“Su-Beoreg & Monta Factory, a tiny family-run business in the Armenian-American stronghold of north Pasadena, is about as far away from a factory than the mind can wander. Yerevan native Evelina Yegiazaryan makes almost every morsel of food by hand. The space hosts only three tables.
Husband Grant and son Jack are her only co-workers. Yet despite all the limitations, they make the situation work very well.
“In Armenia, this is every child’s favorite food,” Grant Yegiazaryan waxed poetic about monta, a specialty of his family at Su-Beoreg & Monta Factory in the Armenian hotbed of north Pasadena. “When you say monta, many customers start to shake.” It’s not like I started having convulsions when my tray of Sini-Monta ($8) arrived hot and steaming. However, it is accurate to say that these tiny beef dumplings caused me to enter a fit of joy.
Grant, wife Evelina, and Jack have made su-beoreg (cheese pies) and monta for the past decade, and the family added a grab-and-go option in the past year. The tiny space touts a red sign and houses a single half-moon-shaped table on the patio. The Yegiazaryans originally hail from Yerevan, Armenia’s capital. Monta is a popular comfort food in their homeland, but requires a lot of work. Grant said, “Mother never had time to make this, so grandma had to make it.”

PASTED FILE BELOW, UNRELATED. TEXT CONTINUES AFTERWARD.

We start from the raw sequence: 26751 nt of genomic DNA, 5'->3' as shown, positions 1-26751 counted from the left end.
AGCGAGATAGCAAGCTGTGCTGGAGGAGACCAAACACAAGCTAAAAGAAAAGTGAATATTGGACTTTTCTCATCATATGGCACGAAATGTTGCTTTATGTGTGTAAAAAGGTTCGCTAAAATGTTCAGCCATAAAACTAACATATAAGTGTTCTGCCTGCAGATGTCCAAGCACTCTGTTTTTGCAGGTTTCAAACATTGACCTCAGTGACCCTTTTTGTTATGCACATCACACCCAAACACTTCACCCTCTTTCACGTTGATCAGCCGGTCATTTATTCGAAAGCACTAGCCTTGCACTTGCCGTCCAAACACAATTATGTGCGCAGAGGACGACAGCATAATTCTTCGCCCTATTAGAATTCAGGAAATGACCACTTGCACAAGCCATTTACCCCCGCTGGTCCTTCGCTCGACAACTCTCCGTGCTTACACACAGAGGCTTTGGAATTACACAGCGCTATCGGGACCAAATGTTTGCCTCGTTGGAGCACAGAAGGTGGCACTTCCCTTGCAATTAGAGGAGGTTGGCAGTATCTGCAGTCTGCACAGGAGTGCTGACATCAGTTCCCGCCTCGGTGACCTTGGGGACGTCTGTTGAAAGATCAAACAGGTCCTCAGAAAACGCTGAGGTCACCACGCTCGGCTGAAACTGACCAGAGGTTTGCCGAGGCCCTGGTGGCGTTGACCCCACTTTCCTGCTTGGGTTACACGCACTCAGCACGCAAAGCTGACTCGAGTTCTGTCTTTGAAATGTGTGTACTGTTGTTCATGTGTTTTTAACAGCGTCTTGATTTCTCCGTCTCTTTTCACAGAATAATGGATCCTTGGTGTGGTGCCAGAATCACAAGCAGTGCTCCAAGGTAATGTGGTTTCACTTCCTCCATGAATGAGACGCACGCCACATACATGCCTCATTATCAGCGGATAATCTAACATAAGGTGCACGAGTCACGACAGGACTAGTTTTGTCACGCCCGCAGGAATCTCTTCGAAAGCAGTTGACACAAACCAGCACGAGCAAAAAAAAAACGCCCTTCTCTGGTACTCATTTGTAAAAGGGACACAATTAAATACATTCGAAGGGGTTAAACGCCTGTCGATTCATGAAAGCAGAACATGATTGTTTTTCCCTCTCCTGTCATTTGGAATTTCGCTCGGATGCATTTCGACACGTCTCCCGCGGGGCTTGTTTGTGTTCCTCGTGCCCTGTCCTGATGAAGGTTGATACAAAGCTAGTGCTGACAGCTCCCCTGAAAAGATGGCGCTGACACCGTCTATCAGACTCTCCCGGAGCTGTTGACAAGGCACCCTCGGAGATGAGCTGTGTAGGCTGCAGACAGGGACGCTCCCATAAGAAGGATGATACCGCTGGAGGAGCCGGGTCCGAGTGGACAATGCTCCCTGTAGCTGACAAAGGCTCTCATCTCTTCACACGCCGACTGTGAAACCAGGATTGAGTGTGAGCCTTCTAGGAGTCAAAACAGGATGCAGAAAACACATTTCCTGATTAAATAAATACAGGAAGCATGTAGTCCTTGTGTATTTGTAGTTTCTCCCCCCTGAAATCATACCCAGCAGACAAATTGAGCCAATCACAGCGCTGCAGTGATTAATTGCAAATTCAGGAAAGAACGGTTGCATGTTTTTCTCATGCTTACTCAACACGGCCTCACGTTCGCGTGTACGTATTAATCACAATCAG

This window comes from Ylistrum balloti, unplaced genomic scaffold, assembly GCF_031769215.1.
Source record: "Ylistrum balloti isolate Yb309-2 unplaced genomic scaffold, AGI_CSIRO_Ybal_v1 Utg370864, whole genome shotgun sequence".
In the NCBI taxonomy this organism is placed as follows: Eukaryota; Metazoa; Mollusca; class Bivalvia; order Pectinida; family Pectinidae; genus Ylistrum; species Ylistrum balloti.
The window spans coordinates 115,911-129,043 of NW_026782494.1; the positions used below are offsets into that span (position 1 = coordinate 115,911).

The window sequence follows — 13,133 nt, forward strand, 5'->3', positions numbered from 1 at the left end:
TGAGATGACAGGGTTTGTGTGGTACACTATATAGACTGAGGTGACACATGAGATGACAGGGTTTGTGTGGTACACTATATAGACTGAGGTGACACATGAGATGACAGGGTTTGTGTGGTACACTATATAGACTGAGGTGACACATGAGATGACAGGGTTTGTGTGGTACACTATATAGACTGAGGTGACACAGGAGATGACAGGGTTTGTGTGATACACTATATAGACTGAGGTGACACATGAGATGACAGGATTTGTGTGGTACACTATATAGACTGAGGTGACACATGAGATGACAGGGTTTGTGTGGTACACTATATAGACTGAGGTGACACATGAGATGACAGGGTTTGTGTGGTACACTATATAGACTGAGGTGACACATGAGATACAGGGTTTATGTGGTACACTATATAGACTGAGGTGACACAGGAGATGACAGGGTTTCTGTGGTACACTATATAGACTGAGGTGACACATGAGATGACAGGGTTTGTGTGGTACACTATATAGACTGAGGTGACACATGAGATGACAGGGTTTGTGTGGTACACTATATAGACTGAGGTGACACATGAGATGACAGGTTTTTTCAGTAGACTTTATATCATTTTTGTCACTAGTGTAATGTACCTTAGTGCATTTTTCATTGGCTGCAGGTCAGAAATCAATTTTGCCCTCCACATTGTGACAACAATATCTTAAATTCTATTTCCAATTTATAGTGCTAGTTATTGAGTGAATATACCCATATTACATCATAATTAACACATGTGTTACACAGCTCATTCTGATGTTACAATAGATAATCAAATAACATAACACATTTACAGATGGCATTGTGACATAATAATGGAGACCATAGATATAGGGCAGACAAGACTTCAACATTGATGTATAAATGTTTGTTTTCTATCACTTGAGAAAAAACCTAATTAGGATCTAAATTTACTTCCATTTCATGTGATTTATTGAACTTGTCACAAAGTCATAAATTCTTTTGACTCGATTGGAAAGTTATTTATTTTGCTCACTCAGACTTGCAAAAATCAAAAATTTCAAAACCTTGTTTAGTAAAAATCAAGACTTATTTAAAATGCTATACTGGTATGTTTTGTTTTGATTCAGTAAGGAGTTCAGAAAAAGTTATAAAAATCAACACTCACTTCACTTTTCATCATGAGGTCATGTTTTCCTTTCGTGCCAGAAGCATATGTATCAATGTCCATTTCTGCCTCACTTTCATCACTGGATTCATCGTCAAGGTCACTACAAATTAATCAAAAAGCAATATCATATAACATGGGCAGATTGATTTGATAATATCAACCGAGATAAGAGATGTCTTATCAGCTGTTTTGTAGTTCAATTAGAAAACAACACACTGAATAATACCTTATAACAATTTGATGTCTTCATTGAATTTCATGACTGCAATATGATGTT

Sini-Monta are tiny, open-topped, ship-shaped beef dumplings seasoned with sumac and red pepper that crisp at the edges during baking. When I ordered the dish, Evelina asked, ‘Would you like me to make it the way I like?’ Of course. That meant slathering the interconnected dumpling network with spicy pepper paste and pungent garlic cream sauce folded with yogurt. Delicious. It’s hard to imagine ordering monta another way moving forward.”
*Joshua Lurie created the Los Angeles-based website <http://www.foodgps.com/> Food GPS in 2005, and continues to showcase the best food and drink, regardless of price or cuisine, while sharing stories of people behind the flavors.